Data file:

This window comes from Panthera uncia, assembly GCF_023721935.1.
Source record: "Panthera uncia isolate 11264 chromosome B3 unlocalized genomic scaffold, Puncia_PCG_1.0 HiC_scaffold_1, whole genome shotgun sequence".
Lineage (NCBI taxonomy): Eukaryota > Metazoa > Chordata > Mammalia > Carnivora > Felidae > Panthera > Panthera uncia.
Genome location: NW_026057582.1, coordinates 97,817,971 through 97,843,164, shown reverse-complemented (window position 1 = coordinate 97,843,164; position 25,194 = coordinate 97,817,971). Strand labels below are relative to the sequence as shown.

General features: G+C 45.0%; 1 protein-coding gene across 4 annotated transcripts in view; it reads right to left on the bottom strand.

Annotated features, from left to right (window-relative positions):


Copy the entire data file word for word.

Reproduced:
This window comes from Panthera uncia, assembly GCF_023721935.1.
Source record: "Panthera uncia isolate 11264 chromosome B3 unlocalized genomic scaffold, Puncia_PCG_1.0 HiC_scaffold_1, whole genome shotgun sequence".
Lineage (NCBI taxonomy): Eukaryota > Metazoa > Chordata > Mammalia > Carnivora > Felidae > Panthera > Panthera uncia.
Genome location: NW_026057582.1, coordinates 97,817,971 through 97,843,164, shown reverse-complemented (window position 1 = coordinate 97,843,164; position 25,194 = coordinate 97,817,971). Strand labels below are relative to the sequence as shown.

General features: G+C 45.0%; 1 protein-coding gene across 4 annotated transcripts in view; it reads right to left on the bottom strand.

Annotated features, from left to right (window-relative positions):